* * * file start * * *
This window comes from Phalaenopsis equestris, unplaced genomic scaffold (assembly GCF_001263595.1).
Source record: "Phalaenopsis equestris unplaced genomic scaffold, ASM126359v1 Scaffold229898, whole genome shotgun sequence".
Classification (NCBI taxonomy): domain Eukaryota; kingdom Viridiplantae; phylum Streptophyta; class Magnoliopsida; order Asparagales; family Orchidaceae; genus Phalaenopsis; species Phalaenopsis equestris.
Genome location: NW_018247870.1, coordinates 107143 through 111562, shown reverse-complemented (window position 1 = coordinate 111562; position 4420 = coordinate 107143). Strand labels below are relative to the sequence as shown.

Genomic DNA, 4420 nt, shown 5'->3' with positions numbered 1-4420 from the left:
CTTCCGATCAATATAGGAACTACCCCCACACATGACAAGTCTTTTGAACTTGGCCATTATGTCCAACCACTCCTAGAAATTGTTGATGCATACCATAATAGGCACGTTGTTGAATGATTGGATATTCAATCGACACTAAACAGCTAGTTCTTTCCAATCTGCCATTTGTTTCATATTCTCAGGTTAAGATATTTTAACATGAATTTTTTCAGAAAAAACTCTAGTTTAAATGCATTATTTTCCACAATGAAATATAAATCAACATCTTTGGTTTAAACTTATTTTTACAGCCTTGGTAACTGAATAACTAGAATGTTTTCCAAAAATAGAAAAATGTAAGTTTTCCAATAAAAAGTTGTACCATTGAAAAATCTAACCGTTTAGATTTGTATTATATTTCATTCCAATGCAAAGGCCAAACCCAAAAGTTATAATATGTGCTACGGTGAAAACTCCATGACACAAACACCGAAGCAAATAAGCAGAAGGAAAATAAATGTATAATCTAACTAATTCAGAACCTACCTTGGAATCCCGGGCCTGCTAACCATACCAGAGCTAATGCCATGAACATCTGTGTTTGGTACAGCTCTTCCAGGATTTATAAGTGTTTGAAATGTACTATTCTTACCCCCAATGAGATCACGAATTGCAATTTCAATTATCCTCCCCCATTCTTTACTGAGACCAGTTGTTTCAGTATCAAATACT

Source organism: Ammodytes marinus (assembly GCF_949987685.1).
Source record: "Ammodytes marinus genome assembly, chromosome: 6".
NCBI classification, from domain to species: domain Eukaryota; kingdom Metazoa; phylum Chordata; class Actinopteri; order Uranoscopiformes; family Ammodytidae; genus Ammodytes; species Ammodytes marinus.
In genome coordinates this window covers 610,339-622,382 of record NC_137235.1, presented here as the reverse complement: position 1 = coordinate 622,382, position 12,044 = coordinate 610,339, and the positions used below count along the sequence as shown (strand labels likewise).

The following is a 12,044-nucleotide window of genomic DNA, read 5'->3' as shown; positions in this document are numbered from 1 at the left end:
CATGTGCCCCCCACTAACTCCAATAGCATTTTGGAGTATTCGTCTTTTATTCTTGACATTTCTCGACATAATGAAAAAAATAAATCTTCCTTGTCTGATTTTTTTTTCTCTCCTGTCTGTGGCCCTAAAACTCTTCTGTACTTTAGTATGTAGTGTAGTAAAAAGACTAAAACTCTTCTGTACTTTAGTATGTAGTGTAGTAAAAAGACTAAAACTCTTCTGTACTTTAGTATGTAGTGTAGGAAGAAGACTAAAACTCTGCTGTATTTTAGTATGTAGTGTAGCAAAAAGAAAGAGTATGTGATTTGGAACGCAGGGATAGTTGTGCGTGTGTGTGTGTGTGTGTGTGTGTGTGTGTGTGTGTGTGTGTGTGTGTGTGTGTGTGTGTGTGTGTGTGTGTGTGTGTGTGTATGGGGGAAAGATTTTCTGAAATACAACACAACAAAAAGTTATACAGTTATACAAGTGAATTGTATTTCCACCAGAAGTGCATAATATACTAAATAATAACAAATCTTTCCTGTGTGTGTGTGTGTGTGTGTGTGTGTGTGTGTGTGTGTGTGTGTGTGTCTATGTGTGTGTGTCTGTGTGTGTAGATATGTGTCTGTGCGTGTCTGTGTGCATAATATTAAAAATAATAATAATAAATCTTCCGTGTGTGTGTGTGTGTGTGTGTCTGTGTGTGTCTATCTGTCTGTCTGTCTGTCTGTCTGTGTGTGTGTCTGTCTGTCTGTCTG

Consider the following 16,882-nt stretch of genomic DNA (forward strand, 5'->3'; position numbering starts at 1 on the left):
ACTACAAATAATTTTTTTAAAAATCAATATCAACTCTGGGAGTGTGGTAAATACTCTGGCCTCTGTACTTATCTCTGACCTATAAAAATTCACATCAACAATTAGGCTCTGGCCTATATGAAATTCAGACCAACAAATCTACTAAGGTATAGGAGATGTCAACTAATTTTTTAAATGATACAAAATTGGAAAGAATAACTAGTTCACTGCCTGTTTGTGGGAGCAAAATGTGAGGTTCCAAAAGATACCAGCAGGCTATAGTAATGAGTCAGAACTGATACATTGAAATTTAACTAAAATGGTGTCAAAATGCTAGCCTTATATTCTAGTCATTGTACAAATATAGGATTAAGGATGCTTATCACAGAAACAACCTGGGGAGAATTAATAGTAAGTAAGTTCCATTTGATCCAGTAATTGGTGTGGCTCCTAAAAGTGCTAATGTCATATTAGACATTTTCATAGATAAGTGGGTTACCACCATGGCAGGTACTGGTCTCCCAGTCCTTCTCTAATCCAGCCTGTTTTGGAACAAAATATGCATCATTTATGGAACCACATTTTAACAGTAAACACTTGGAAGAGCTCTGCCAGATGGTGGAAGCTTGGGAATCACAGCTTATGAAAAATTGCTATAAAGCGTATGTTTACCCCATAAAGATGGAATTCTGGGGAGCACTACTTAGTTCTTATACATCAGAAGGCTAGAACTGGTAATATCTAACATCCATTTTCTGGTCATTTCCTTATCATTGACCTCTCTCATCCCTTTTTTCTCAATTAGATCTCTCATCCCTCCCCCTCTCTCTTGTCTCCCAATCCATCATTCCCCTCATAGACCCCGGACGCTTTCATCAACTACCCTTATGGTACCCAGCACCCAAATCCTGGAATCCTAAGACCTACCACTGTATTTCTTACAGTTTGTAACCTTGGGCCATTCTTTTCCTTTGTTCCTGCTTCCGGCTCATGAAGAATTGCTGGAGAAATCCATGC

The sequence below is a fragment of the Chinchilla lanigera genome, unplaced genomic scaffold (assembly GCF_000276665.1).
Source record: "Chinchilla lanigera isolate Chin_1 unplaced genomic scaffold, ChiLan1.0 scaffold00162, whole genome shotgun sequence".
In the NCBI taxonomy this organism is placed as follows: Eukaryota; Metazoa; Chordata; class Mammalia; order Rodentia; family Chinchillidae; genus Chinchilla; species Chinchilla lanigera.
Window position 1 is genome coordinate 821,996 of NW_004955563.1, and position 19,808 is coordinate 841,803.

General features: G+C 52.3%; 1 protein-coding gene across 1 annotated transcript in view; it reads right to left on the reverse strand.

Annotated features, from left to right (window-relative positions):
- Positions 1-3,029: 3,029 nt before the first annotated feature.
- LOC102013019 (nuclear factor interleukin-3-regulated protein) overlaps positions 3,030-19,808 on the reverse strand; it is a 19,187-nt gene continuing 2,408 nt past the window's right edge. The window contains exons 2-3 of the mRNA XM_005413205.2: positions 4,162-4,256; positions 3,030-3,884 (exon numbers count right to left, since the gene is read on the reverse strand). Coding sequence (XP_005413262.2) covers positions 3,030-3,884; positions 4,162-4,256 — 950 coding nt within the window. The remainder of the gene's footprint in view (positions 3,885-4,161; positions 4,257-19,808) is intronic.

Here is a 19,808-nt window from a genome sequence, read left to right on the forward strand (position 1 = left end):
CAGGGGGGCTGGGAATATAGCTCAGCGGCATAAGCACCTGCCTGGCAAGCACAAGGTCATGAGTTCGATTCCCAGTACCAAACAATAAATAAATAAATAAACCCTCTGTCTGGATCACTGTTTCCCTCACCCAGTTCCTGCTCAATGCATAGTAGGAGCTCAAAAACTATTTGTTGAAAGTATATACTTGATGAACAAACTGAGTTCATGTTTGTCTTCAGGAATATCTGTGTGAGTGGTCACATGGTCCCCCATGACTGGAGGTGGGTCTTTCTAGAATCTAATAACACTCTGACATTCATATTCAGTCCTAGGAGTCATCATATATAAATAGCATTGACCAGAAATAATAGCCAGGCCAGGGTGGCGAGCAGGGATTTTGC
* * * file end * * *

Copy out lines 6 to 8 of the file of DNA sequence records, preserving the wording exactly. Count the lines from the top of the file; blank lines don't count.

CTTCCGATCAATATAGGAACTACCCCCACACATGACAAGTCTTTTGAACTTGGCCATTATGTCCAACCACTCCTAGAAATTGTTGATGCATACCATAATAGGCACGTTGTTGAATGATTGGATATTCAATCGACACTAAACAGCTAGTTCTTTCCAATCTGCCATTTGTTTCATATTCTCAGGTTAAGATATTTTAACATGAATTTTTTCAGAAAAAACTCTAGTTTAAATGCATTATTTTCCACAATGAAATATAAATCAACATCTTTGGTTTAAACTTATTTTTACAGCCTTGGTAACTGAATAACTAGAATGTTTTCCAAAAATAGAAAAATGTAAGTTTTCCAATAAAAAGTTGTACCATTGAAAAATCTAACCGTTTAGATTTGTATTATATTTCATTCCAATGCAAAGGCCAAACCCAAAAGTTATAATATGTGCTACGGTGAAAACTCCATGACACAAACACCGAAGCAAATAAGCAGAAGGAAAATAAATGTATAATCTAACTAATTCAGAACCTACCTTGGAATCCCGGGCCTGCTAACCATACCAGAGCTAATGCCATGAACATCTGTGTTTGGTACAGCTCTTCCAGGATTTATAAGTGTTTGAAATGTACTATTCTTACCCCCAATGAGATCACGAATTGCAATTTCAATTATCCTCCCCCATTCTTTACTGAGACCAGTTGTTTCAGTATCAAATACT

Source organism: Ammodytes marinus (assembly GCF_949987685.1).
Source record: "Ammodytes marinus genome assembly, chromosome: 6".